Obvious constituent representatives of such an authority will be the Australian Atomic Energy Commission, the Snowy Mountains Hydro-electric Authority, the Pipeline Authority, the Joint Coal Board and the Gas and Fuel Corporation of Victoria. Added to these, of course, will be the petroleum and minerals authority that is to be established under the legislation to which I have just referred. One of the key utilities for the use of this commission will be the trans-continental pipeline for the distribution of natural gas by the inter-connection of Australia's resources in Bass Strait, Gidgealpa-Moomba, Palm Valley and the north west shelf. At a later stage - I stress that it will be considerably later - when depletion of our resources ultimately occurs the same concept of a pipeline will be available for the transmission of synthesised natural gas from black and brown coal or, in the even remoter future, hydrogen gas associated with the utilisation of solar energy.

One of the outstanding features of my recent visit to Japan was the ready agreement of Mr Nakasone, the Japanese Minister for International Trade and Industry, to join Japanese technologists with Australians in a feasibility study for the hydrogenation of coal into liquid motor spirit and other derivatives. He also agreed to a study being made of Australia's unique resources of solar energy, due to our record hours of sunshine and the relative aridity of portions of our continent. I also refer especially to the energy problems of Japan, our principal trading partner. On my recent visit to Japan I at all times conveyed to the various leaders of the Japanese Government and industry Australia's guarantee that we would make available to them energy resources of all kinds that are surplus to our national needs. The coal hydrogenation project is the first step in the implementation of these objectives.

In the utilisation of Australia's worldranking reserves of uranium we also know that there must be a special relationship between Australia and Japan in enrichment technology. We have the necessary uranium not only to supply our own and Japan's foreseeable needs but also to make provision for other major trading partners, such as West Germany and Italy. The control of Australia's energy resources will, in the terms of the Tokyo statement by the Prime Minister (Mr Whitlam), remain in Australian hands with the certainty of long term supply contracts to those of our trading partners to whom we can give from our abundance.

There is one other matter - it will be dealt with tonight in another place - to which I should make reference, that is, the inquisition - I will characterise it as that - into the construction of the pipeline. In the arrangements that we entered into with the Australian Gas Light Company it was quite clear that we would stand in its shoes; that we would take over - we have in fact done so - the liability for its contracts; and that we would acquire, and we have, the pipes imported from Japan. I might say that they are pipes of a very special character. They were constructed only after exhaustive computer studies and repre sent the acme of metallurgical excellence in their field. We have used the Australian Gas Light Company's consultants. We have used the intermediary of its designing, that is, the East Aust. Pipeline Corporation. We have worked closely in conjunction with it. I pay a tribute to both Mr Donald, the Executive Member of the Pipeline Authority, and Mr Butters for their co-operation. Tenders for the first sector of the pipeline have closed. They are now being examined. As for the allegations which have been made that there is no notion as to the cost of the pipeline, we have in all respects proceeded on the basis of the estimates - the very sound estimates - of the Australian Gas Light Company. I challenge anyone in this chamber or in the other place to fault them in any way. That is what we have done and that is what we intend to do.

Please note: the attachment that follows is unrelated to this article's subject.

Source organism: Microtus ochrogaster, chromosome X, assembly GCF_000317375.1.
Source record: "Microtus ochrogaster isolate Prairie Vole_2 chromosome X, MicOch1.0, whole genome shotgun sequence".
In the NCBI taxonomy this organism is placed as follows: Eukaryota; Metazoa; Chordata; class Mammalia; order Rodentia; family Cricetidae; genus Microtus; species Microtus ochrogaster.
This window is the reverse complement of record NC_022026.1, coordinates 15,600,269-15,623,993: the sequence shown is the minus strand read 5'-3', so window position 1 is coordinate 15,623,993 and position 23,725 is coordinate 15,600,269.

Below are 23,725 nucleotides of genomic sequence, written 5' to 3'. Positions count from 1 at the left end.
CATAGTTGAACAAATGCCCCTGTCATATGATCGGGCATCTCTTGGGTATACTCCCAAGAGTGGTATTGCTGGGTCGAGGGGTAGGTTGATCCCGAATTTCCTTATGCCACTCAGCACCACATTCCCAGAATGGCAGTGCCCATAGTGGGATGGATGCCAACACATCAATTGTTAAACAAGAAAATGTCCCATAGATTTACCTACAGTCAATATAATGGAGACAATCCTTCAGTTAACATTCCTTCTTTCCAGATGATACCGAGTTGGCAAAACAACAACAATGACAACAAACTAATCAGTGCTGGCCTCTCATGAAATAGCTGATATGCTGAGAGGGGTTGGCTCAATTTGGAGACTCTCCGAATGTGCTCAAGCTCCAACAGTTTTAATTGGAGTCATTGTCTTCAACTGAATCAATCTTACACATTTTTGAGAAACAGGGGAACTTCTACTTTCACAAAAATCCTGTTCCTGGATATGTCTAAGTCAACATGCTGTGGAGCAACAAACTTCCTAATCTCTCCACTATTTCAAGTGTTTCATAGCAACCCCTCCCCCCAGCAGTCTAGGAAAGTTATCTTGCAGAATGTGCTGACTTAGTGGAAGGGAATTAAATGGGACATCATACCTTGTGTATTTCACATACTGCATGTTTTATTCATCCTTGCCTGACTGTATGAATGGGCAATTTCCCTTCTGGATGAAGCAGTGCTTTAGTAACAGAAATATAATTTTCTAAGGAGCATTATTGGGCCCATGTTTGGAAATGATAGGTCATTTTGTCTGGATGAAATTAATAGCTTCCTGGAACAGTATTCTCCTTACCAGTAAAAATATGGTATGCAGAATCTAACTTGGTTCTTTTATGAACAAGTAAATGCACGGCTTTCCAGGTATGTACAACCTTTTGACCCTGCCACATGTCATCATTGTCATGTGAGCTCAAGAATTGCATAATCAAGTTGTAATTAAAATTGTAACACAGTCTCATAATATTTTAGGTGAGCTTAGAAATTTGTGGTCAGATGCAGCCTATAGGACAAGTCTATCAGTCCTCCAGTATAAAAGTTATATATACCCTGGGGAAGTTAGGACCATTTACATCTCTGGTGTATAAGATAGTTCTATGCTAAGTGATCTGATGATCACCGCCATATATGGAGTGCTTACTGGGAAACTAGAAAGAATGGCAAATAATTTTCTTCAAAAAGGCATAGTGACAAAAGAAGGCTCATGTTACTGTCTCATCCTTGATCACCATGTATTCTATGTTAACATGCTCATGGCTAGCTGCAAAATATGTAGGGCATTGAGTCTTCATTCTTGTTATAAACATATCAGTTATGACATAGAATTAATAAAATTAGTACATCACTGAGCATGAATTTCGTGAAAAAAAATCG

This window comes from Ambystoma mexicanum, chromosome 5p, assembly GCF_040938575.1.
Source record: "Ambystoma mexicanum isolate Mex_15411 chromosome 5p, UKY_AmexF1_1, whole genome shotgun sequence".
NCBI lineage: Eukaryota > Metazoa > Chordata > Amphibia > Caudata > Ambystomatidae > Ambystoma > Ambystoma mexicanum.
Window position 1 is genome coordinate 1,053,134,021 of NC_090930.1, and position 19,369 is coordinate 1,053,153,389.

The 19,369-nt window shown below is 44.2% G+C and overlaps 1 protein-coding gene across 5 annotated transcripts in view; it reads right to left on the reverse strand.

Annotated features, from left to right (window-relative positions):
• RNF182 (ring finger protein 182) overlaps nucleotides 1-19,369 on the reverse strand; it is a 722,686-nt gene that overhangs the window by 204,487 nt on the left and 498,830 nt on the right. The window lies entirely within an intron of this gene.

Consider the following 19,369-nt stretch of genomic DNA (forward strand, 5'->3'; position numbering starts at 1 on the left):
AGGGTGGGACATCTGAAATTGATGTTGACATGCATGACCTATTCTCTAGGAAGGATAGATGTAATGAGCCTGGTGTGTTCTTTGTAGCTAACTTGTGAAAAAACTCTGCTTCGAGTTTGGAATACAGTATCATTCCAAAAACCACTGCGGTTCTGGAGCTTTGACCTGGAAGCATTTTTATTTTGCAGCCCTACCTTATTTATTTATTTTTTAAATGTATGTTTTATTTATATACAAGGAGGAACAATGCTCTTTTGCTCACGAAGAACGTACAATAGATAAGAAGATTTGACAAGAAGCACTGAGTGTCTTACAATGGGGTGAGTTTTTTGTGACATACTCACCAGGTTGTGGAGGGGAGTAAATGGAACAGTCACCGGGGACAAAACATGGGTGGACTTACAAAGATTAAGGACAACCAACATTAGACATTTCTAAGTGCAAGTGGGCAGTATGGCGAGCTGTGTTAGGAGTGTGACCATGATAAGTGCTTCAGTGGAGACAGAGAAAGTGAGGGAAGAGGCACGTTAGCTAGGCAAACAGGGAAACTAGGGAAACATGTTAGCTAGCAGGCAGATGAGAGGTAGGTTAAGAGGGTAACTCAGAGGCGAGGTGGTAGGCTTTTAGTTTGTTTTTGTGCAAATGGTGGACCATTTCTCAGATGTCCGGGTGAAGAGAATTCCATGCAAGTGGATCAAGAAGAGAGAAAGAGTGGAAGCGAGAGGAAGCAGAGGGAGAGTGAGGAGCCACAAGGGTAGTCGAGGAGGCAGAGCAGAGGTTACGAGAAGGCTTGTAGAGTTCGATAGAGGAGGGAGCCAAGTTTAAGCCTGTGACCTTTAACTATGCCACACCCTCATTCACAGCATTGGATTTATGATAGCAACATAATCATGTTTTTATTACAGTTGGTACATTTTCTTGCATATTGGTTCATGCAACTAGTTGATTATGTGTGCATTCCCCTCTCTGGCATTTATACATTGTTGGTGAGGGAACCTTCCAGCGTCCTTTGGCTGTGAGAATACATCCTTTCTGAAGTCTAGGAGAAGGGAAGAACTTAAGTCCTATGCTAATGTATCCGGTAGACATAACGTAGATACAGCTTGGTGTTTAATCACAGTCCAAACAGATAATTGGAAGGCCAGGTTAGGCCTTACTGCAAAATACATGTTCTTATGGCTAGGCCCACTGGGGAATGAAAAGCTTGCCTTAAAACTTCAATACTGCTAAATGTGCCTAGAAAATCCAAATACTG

It also should be said that there is an urgent need for the city of Sydney to get its supplies of natural gas. Frankly, had the Australian Government not come into the picture, there could have been considerable financial problems for the original company and its concept. A transmission agreement is in the process of being negotiated. That company will be treated fairly. The undertaking was given - signed by myself and Sir William Pettingell- that in no respect would the Australian Gas Light Company be disadvantaged as a result of the transference of the project. That undertaking will be strictly adhered to.

I also want to stress that even with the known recoverable reserves of natural gas at Gidgealpa, and having regard to the known needs or the dedicated needs of Adelaide for natural gas and of the proposed petro-chemical project at Redcliffs, as well as of Sydney itself, there is still a shortfall of, I would say, between 0.8 and 0.9 of a trillion cubic feet. It will be necessary for us therefore to proceed with all expedition not only to complete the construction of the pipeline but also to go beyond it to Palm Valley to provide the necessary backup from the very substantial reserves which have been proven there. In that way the future of industry and commerce as well as the domestic requirements will be assured in both Adelaide and Sydney. It is time that the sniping and the nit-picking ended because we are in business and we mean business. We have the authority under the Act. The Australian Gas Light Company will find, and has found, that we are good people to deal with. I move: That the question be now put.

Question put.